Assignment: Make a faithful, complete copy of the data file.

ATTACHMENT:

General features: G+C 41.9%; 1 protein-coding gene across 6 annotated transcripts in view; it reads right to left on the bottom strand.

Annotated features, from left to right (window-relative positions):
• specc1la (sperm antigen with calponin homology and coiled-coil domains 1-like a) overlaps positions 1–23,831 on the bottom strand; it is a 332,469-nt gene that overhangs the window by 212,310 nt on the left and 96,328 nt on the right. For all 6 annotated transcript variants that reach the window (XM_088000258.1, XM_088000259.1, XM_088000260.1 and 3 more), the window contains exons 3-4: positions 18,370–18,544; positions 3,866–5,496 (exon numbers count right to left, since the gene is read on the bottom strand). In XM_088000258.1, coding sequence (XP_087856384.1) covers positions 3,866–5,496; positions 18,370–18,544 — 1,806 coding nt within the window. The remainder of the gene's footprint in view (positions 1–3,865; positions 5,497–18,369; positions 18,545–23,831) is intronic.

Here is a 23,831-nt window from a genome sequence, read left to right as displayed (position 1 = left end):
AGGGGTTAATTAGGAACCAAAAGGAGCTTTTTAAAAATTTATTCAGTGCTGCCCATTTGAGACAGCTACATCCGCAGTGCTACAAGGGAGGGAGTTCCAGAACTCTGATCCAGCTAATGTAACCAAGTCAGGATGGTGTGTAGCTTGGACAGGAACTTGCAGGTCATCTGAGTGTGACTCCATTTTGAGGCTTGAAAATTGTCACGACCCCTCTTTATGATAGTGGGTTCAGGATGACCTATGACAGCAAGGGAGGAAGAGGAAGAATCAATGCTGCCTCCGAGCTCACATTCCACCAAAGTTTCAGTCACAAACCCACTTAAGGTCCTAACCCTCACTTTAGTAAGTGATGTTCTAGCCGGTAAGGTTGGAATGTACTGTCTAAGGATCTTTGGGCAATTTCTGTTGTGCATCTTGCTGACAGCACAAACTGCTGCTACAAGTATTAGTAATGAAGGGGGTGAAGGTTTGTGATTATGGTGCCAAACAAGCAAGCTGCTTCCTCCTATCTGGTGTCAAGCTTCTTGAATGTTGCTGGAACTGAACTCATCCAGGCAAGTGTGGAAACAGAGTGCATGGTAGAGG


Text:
General features: G+C 41.9%; 1 protein-coding gene across 6 annotated transcripts in view; it reads right to left on the bottom strand.

Annotated features, from left to right (window-relative positions):
• specc1la (sperm antigen with calponin homology and coiled-coil domains 1-like a) overlaps positions 1–23,831 on the bottom strand; it is a 332,469-nt gene that overhangs the window by 212,310 nt on the left and 96,328 nt on the right. For all 6 annotated transcript variants that reach the window (XM_088000258.1, XM_088000259.1, XM_088000260.1 and 3 more), the window contains exons 3-4: positions 18,370–18,544; positions 3,866–5,496 (exon numbers count right to left, since the gene is read on the bottom strand). In XM_088000258.1, coding sequence (XP_087856384.1) covers positions 3,866–5,496; positions 18,370–18,544 — 1,806 coding nt within the window. The remainder of the gene's footprint in view (positions 1–3,865; positions 5,497–18,369; positions 18,545–23,831) is intronic.

Here is a 23,831-nt window from a genome sequence, read left to right as displayed (position 1 = left end):
AGGGGTTAATTAGGAACCAAAAGGAGCTTTTTAAAAATTTATTCAGTGCTGCCCATTTGAGACAGCTACATCCGCAGTGCTACAAGGGAGGGAGTTCCAGAACTCTGATCCAGCTAATGTAACCAAGTCAGGATGGTGTGTAGCTTGGACAGGAACTTGCAGGTCATCTGAGTGTGACTCCATTTTGAGGCTTGAAAATTGTCACGACCCCTCTTTATGATAGTGGGTTCAGGATGACCTATGACAGCAAGGGAGGAAGAGGAAGAATCAATGCTGCCTCCGAGCTCACATTCCACCAAAGTTTCAGTCACAAACCCACTTAAGGTCCTAACCCTCACTTTAGTAAGTGATGTTCTAGCCGGTAAGGTTGGAATGTACTGTCTAAGGATCTTTGGGCAATTTCTGTTGTGCATCTTGCTGACAGCACAAACTGCTGCTACAAGTATTAGTAATGAAGGGGGTGAAGGTTTGTGATTATGGTGCCAAACAAGCAAGCTGCTTCCTCCTATCTGGTGTCAAGCTTCTTGAATGTTGCTGGAACTGAACTCATCCAGGCAAGTGTGGAAACAGAGTGCATGGTAGAGG